Effective July 1, 2021, the Registry of Charitable Trusts will no longer require the filing of Schedule B to the IRS Form 990 as part of the registration and annual reporting requirements.
New Jersey, which has a filing requirement similar to California's, announced it would not be enforcing its requirement on its Charities Registration Section webpage, saying:
In light of the United States Supreme Court’s recent decision in Americans for Prosperity v. Bonta, the Division's Charities Registration Section has determined that the requirement that charities submit the Internal Revenue Service (IRS) Form 990 Schedule B upfront as part of their initial and yearly registrations can no longer be enforced. The Division will therefore be revising its rules, and in the interim will not be taking enforcement action based on the failure to include Schedule B or an equivalent donor schedule in such registrations. The Division will deem any entities that were previously deemed non-compliant solely because they failed to submit Schedule B or an equivalent donor schedule to be in compliance with registration requirements. All other regulations at N.J.A.C. 13:48-1.1 et seq. remain in effect and the Division continues to require the submission of all other schedules and statements.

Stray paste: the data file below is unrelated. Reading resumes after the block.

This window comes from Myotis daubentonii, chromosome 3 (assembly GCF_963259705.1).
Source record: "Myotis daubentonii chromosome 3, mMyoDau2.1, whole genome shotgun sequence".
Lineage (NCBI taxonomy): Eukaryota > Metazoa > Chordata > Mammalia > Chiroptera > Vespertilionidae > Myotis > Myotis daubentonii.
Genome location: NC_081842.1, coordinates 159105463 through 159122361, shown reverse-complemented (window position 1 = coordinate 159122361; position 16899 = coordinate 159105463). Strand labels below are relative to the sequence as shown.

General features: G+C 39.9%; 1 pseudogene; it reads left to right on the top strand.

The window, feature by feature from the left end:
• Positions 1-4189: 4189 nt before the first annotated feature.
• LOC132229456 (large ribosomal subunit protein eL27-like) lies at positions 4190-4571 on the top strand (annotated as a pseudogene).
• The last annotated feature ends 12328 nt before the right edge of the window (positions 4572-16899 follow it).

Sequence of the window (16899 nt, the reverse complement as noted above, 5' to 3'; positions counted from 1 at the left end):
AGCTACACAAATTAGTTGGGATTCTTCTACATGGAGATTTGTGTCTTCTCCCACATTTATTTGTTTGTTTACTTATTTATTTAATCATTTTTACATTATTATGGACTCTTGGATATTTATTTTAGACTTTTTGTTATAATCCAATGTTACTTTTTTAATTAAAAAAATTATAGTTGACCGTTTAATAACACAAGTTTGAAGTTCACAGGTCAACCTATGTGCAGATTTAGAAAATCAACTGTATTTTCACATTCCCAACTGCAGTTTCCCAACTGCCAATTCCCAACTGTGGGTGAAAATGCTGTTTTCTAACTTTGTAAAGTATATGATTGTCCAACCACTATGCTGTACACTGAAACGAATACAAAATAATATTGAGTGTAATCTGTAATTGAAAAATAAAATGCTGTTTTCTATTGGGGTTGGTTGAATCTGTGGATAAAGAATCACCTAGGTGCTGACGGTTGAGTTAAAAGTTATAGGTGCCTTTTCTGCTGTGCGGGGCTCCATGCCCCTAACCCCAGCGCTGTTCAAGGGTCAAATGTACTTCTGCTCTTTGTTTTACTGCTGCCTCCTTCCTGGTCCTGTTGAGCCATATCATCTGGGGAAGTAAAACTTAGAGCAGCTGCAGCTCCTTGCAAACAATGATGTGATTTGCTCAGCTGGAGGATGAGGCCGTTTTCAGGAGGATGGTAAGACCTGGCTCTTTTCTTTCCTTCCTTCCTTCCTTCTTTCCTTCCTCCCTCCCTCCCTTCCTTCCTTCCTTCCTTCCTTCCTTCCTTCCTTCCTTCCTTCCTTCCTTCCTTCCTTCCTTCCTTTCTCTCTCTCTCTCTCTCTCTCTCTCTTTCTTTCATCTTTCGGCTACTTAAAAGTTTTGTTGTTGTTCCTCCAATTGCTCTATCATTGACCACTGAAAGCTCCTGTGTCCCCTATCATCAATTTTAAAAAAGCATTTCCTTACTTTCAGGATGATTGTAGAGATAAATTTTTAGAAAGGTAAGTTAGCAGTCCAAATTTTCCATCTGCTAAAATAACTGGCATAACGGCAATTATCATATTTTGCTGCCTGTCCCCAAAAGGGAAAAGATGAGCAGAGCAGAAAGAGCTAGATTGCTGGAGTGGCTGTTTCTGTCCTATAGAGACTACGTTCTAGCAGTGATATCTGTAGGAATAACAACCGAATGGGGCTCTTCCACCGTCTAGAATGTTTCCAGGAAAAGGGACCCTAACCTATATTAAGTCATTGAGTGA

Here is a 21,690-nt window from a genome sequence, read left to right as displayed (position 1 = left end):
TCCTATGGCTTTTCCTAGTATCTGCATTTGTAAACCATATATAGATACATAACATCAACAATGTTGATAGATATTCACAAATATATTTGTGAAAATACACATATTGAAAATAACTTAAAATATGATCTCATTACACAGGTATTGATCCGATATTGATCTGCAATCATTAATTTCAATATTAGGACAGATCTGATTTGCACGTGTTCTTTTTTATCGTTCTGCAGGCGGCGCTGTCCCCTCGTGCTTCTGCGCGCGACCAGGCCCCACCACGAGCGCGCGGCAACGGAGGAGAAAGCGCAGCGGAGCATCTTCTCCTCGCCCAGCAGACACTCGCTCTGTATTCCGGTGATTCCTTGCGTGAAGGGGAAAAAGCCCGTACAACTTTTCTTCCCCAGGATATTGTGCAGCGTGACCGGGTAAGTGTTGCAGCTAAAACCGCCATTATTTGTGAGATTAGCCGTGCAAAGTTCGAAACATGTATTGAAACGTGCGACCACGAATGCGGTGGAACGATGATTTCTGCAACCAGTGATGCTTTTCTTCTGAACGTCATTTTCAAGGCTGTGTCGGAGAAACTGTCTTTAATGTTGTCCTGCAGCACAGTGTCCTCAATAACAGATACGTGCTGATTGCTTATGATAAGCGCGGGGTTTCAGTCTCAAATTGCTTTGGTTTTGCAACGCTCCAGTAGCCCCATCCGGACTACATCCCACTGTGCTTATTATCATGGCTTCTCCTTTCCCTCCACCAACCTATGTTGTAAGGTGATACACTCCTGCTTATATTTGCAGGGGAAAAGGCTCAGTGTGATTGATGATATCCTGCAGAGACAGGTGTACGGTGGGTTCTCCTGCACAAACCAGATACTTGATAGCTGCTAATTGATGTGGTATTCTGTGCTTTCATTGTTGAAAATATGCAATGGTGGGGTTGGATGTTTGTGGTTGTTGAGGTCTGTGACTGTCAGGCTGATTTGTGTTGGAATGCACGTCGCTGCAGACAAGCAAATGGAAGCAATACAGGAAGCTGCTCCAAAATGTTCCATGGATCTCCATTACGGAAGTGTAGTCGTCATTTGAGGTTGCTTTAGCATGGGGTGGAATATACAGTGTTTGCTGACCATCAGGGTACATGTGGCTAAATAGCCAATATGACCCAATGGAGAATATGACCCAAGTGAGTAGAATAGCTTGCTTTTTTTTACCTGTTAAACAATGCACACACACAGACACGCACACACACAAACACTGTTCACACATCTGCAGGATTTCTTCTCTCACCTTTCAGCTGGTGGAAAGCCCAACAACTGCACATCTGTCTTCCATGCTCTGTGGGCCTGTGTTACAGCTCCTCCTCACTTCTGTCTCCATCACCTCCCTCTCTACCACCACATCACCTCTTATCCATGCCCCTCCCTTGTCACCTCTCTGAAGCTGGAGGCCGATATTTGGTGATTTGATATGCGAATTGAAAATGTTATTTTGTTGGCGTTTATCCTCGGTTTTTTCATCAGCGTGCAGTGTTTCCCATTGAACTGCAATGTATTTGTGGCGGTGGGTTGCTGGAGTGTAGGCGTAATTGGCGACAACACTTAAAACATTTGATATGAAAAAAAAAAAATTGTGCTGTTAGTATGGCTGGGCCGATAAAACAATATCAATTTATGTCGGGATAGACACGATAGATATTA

And as already noted in this space, New York has also suspended collection of that schedule pending review of the decision. Both New York and New Jersey faced legal challenges from the Liberty Justice Center to their collection of the schedule, which may have pushed them to get these notices out quickly. No word yet on whether Hawaii, which is the other state with a similar requirement, will follow their lead. (Ballotpedia also identifies Kentucky as having such a requirement, but filings in the AFPF litigation indicate this is not accurate.) Coverage: The NonProfit Times.
For recent, in-depth analysis of the possible further effects of the decision, see Americans for Prosperity Foundation v. Bonta: Questions and Answers, written by Professor Bradley A. Smith (Capital University) for the Institute for Free Speech. One interesting aspect of his analysis is his take on the possible effect on the federal tax law donor disclosure requirement (operationalized through Schedule B) (footnotes omitted):
Does This Mean Nonprofits No Longer Have to File Schedule B With the IRS?
No. In 2020, the IRS repealed the requirement that donor names and addresses be reported on Schedule B for most nonprofits, but not for those operating under Sections 501(c)(3) or 527 of the Internal Revenue Code. The AFPF majority specifically noted that, “revenue collection efforts and conferral of tax-exempt status may raise issues not presented by California’s disclosure requirement.”